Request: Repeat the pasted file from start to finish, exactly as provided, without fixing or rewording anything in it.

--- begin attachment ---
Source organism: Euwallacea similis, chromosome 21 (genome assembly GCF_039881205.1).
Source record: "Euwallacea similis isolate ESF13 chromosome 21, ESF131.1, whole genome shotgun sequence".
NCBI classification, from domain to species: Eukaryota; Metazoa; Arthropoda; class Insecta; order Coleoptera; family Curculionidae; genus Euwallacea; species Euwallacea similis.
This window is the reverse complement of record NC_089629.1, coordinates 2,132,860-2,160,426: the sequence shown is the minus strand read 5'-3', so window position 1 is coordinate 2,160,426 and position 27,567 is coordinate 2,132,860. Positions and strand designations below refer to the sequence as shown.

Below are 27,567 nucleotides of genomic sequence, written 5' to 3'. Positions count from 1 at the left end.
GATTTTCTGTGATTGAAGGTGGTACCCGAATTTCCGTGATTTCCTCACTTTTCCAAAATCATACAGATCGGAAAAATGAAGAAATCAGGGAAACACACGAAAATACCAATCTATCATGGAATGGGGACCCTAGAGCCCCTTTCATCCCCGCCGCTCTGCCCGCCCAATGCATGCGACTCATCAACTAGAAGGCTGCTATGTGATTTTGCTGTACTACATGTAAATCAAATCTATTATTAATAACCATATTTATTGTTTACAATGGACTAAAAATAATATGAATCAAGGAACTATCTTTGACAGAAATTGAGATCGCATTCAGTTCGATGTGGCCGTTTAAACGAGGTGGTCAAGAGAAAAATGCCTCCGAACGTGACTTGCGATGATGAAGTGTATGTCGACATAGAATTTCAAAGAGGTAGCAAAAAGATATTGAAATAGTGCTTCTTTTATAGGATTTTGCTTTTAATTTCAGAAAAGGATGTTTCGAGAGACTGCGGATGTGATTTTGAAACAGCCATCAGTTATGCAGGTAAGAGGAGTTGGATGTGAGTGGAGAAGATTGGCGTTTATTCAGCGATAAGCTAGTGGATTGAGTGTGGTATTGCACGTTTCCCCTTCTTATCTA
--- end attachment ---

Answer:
Source organism: Euwallacea similis, chromosome 21 (genome assembly GCF_039881205.1).
Source record: "Euwallacea similis isolate ESF13 chromosome 21, ESF131.1, whole genome shotgun sequence".
NCBI classification, from domain to species: Eukaryota; Metazoa; Arthropoda; class Insecta; order Coleoptera; family Curculionidae; genus Euwallacea; species Euwallacea similis.
This window is the reverse complement of record NC_089629.1, coordinates 2,132,860-2,160,426: the sequence shown is the minus strand read 5'-3', so window position 1 is coordinate 2,160,426 and position 27,567 is coordinate 2,132,860. Positions and strand designations below refer to the sequence as shown.

Below are 27,567 nucleotides of genomic sequence, written 5' to 3'. Positions count from 1 at the left end.
GATTTTCTGTGATTGAAGGTGGTACCCGAATTTCCGTGATTTCCTCACTTTTCCAAAATCATACAGATCGGAAAAATGAAGAAATCAGGGAAACACACGAAAATACCAATCTATCATGGAATGGGGACCCTAGAGCCCCTTTCATCCCCGCCGCTCTGCCCGCCCAATGCATGCGACTCATCAACTAGAAGGCTGCTATGTGATTTTGCTGTACTACATGTAAATCAAATCTATTATTAATAACCATATTTATTGTTTACAATGGACTAAAAATAATATGAATCAAGGAACTATCTTTGACAGAAATTGAGATCGCATTCAGTTCGATGTGGCCGTTTAAACGAGGTGGTCAAGAGAAAAATGCCTCCGAACGTGACTTGCGATGATGAAGTGTATGTCGACATAGAATTTCAAAGAGGTAGCAAAAAGATATTGAAATAGTGCTTCTTTTATAGGATTTTGCTTTTAATTTCAGAAAAGGATGTTTCGAGAGACTGCGGATGTGATTTTGAAACAGCCATCAGTTATGCAGGTAAGAGGAGTTGGATGTGAGTGGAGAAGATTGGCGTTTATTCAGCGATAAGCTAGTGGATTGAGTGTGGTATTGCACGTTTCCCCTTCTTATCTA